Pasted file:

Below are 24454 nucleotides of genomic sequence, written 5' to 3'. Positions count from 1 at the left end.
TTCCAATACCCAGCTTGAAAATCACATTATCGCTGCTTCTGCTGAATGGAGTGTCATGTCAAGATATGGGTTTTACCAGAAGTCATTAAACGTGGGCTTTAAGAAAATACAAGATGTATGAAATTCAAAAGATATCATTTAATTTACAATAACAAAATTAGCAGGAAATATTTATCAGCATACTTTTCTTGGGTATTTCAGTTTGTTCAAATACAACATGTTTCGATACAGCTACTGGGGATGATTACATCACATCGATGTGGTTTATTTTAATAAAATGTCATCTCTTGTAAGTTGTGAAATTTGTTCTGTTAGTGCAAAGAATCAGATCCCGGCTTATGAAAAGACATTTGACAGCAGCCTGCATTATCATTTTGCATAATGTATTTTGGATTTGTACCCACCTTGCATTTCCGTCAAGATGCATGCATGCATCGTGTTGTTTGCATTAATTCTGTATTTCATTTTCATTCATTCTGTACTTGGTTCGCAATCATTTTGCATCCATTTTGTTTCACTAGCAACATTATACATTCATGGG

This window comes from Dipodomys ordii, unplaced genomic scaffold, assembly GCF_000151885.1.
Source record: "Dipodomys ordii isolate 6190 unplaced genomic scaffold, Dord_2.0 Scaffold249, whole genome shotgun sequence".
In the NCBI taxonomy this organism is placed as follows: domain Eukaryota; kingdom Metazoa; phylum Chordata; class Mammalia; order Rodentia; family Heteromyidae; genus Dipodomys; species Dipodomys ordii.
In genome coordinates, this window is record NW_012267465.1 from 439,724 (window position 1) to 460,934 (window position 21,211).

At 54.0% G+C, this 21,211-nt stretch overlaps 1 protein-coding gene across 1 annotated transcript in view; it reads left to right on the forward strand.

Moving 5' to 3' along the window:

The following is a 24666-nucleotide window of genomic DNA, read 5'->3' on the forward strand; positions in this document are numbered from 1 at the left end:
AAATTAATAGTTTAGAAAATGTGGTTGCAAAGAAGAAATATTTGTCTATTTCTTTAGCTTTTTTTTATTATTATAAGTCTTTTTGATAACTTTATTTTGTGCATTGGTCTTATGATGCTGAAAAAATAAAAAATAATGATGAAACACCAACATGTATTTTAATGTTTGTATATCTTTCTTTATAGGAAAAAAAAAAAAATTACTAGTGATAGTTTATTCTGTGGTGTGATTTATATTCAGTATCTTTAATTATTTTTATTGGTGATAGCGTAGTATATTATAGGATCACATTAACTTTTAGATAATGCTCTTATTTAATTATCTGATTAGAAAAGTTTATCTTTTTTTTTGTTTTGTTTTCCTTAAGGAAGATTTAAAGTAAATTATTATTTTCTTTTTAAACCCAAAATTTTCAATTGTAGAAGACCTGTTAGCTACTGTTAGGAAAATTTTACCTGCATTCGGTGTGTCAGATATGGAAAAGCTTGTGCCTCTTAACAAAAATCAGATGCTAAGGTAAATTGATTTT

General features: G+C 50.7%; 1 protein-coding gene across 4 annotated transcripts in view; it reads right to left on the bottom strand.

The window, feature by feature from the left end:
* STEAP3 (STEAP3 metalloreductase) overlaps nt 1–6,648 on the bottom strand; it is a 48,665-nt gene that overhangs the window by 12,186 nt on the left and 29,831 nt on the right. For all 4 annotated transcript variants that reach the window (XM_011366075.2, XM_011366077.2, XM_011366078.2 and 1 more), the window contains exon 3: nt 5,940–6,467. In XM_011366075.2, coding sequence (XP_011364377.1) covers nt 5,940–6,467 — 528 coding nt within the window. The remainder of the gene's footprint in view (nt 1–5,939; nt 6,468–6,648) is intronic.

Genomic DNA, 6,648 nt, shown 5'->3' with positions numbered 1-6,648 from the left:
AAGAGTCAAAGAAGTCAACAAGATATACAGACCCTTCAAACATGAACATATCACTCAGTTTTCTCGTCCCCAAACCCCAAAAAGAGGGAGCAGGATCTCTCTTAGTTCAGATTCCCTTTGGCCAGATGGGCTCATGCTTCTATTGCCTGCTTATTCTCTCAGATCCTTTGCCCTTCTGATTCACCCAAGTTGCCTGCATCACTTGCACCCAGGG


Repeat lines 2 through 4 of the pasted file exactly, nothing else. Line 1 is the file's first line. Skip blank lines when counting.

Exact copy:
TTCCAATACCCAGCTTGAAAATCACATTATCGCTGCTTCTGCTGAATGGAGTGTCATGTCAAGATATGGGTTTTACCAGAAGTCATTAAACGTGGGCTTTAAGAAAATACAAGATGTATGAAATTCAAAAGATATCATTTAATTTACAATAACAAAATTAGCAGGAAATATTTATCAGCATACTTTTCTTGGGTATTTCAGTTTGTTCAAATACAACATGTTTCGATACAGCTACTGGGGATGATTACATCACATCGATGTGGTTTATTTTAATAAAATGTCATCTCTTGTAAGTTGTGAAATTTGTTCTGTTAGTGCAAAGAATCAGATCCCGGCTTATGAAAAGACATTTGACAGCAGCCTGCATTATCATTTTGCATAATGTATTTTGGATTTGTACCCACCTTGCATTTCCGTCAAGATGCATGCATGCATCGTGTTGTTTGCATTAATTCTGTATTTCATTTTCATTCATTCTGTACTTGGTTCGCAATCATTTTGCATCCATTTTGTTTCACTAGCAACATTATACATTCATGGG

This window comes from Dipodomys ordii, unplaced genomic scaffold, assembly GCF_000151885.1.
Source record: "Dipodomys ordii isolate 6190 unplaced genomic scaffold, Dord_2.0 Scaffold249, whole genome shotgun sequence".